Happy Valentine’s Day!


“Said Romeo Kewpie to sweet Juliet “I hope you’re as happy as can be, you bet,” And that’s just what I say In the same fervent way. ‘Cause I hope you are happy on Valentine’s Day.”

I recently got a free trial of Sirius and heard this throwback Taylor Swift song below. I keep listening to it, and this card goes along with the video! It was mailed from Clara to her cousin Mabel in the 1920s.



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Fort Benning, Georgia

Fort Benning’s history goes back to October 1918 for basic training during World War I. Per armybases.org

“Today, the Infantry School as well as the permanent buildings that were completed by the Civilian Conservation Corps are still at Fort Benning. In 1940, the 2nd Armored Division was also formed at the camp. It was first seen in action in the Pacific Theater of Operations and the Operation Torch in North Africa.

When World War II took place, Fort Benning immediately became the home to the 555th Parachute Infantry Battalion, popularly known as Triple Nickel. Members began training in December 1943, which was also an important milestone for Black Americans. They played a huge role in shaping the history of the Home of the Infantry, which eventually expanded to become the 555th Parachute Infantry Battalion. The group was trained at Fort Benning but they were not deployed overseas. During this period, the Triple Nickel also had over a thousand parachute jumps that played the role of smoke jumpers.”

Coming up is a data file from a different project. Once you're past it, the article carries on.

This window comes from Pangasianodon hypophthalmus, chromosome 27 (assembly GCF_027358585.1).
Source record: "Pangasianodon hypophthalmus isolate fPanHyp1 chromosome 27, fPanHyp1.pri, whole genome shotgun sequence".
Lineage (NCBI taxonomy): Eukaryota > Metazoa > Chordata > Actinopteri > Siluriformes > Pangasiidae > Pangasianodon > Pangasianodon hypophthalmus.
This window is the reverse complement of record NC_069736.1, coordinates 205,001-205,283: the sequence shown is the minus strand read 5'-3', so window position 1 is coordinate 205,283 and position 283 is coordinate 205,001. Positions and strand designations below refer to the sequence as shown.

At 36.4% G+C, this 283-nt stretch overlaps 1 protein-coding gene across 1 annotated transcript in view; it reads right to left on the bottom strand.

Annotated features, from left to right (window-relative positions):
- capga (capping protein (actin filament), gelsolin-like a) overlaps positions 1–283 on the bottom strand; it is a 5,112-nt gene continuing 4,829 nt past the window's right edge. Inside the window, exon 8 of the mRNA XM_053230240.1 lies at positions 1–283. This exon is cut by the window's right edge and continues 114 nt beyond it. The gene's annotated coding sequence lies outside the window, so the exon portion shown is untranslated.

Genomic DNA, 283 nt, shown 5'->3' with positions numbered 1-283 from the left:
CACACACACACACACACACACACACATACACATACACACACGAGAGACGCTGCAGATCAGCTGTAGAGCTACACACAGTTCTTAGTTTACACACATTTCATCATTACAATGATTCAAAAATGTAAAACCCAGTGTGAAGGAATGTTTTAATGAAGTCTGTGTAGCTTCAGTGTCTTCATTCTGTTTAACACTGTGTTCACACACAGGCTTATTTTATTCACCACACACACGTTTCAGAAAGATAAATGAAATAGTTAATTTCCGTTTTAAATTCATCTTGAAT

Large letter “Greetings from the Infantry School Ft. Benning, GA.”


“Demonstrations in all phases of modern warfare and combat make the course at Fort Benning an interesting one which combines theory and practice to train the men for future emergency.”


Dawn Attack, the Infantry School


Partial View of Lawson Field, the Infantry School


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I finally found a postally used March Dwig Zodiac card on eBay. I know I am a month early in posting it, but it was too exciting. Now, I only need January and my series will be complete!


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Happy for Family Photo

What I love about the card below is the three different facial expressions of the children. The boy on the right makes the card, it looks like he’s thinking “I’m too cool for this.” The girl in the middle looks mad, but she’s trying to hold it in, whereas the girl on the left is in the middle of saying “What are we doing?” The dog is just chilling and trying to have a nice family picture.

It was mailed in June 1908 from Falconer, New York to Randolph, New York. The message references Helen, Ethel, and Clarence being sick with the measles, which are probably the three children on the front of the card. It all started with Myrtle, who was perhaps a cousin or another sibling not shown below.


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Message from a Solider: Lt. R.L. Roudebush


“Dear Glad- Thought this might add to your collection. Letter following Yours, Bob.”

This is a pretty basic message, however the interesting thing about this card is that is was postmarked in Okinawa (A.P.O. 902 at the time it was mailed). Out of the approximately 2,000 soldier’s mail cards I have, this might be the only card I have that was mailed from the Pacific Theater, most likely because it was mailed after Japan’s announcement of surrender.

August 6, 1945- Hiroshima bombed

August 9, 1945- Nagasaki bombed